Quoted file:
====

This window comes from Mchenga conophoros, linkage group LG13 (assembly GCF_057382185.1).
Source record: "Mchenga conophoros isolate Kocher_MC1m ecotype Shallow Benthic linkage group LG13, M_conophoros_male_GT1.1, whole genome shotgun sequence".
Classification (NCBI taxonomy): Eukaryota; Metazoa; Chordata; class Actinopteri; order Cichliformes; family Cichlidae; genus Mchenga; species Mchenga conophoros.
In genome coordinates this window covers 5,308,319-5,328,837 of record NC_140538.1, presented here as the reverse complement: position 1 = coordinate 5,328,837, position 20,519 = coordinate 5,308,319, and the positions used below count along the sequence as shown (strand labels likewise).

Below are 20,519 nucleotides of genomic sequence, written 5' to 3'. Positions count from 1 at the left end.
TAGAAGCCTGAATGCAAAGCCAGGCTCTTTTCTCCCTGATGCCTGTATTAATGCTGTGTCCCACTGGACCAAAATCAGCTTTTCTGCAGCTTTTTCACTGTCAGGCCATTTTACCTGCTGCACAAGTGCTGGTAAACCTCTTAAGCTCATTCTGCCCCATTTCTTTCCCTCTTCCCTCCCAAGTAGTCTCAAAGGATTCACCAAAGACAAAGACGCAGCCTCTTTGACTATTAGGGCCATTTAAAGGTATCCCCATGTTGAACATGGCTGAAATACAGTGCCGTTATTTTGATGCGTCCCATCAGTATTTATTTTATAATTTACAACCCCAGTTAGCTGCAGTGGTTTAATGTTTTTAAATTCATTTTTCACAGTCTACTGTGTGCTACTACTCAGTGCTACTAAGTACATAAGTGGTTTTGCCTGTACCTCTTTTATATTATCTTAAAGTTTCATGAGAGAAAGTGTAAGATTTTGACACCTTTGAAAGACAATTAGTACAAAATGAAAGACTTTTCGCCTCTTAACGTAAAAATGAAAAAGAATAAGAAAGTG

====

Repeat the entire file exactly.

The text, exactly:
This window comes from Mchenga conophoros, linkage group LG13 (assembly GCF_057382185.1).
Source record: "Mchenga conophoros isolate Kocher_MC1m ecotype Shallow Benthic linkage group LG13, M_conophoros_male_GT1.1, whole genome shotgun sequence".
Classification (NCBI taxonomy): Eukaryota; Metazoa; Chordata; class Actinopteri; order Cichliformes; family Cichlidae; genus Mchenga; species Mchenga conophoros.
In genome coordinates this window covers 5,308,319-5,328,837 of record NC_140538.1, presented here as the reverse complement: position 1 = coordinate 5,328,837, position 20,519 = coordinate 5,308,319, and the positions used below count along the sequence as shown (strand labels likewise).

Below are 20,519 nucleotides of genomic sequence, written 5' to 3'. Positions count from 1 at the left end.
TAGAAGCCTGAATGCAAAGCCAGGCTCTTTTCTCCCTGATGCCTGTATTAATGCTGTGTCCCACTGGACCAAAATCAGCTTTTCTGCAGCTTTTTCACTGTCAGGCCATTTTACCTGCTGCACAAGTGCTGGTAAACCTCTTAAGCTCATTCTGCCCCATTTCTTTCCCTCTTCCCTCCCAAGTAGTCTCAAAGGATTCACCAAAGACAAAGACGCAGCCTCTTTGACTATTAGGGCCATTTAAAGGTATCCCCATGTTGAACATGGCTGAAATACAGTGCCGTTATTTTGATGCGTCCCATCAGTATTTATTTTATAATTTACAACCCCAGTTAGCTGCAGTGGTTTAATGTTTTTAAATTCATTTTTCACAGTCTACTGTGTGCTACTACTCAGTGCTACTAAGTACATAAGTGGTTTTGCCTGTACCTCTTTTATATTATCTTAAAGTTTCATGAGAGAAAGTGTAAGATTTTGACACCTTTGAAAGACAATTAGTACAAAATGAAAGACTTTTCGCCTCTTAACGTAAAAATGAAAAAGAATAAGAAAGTG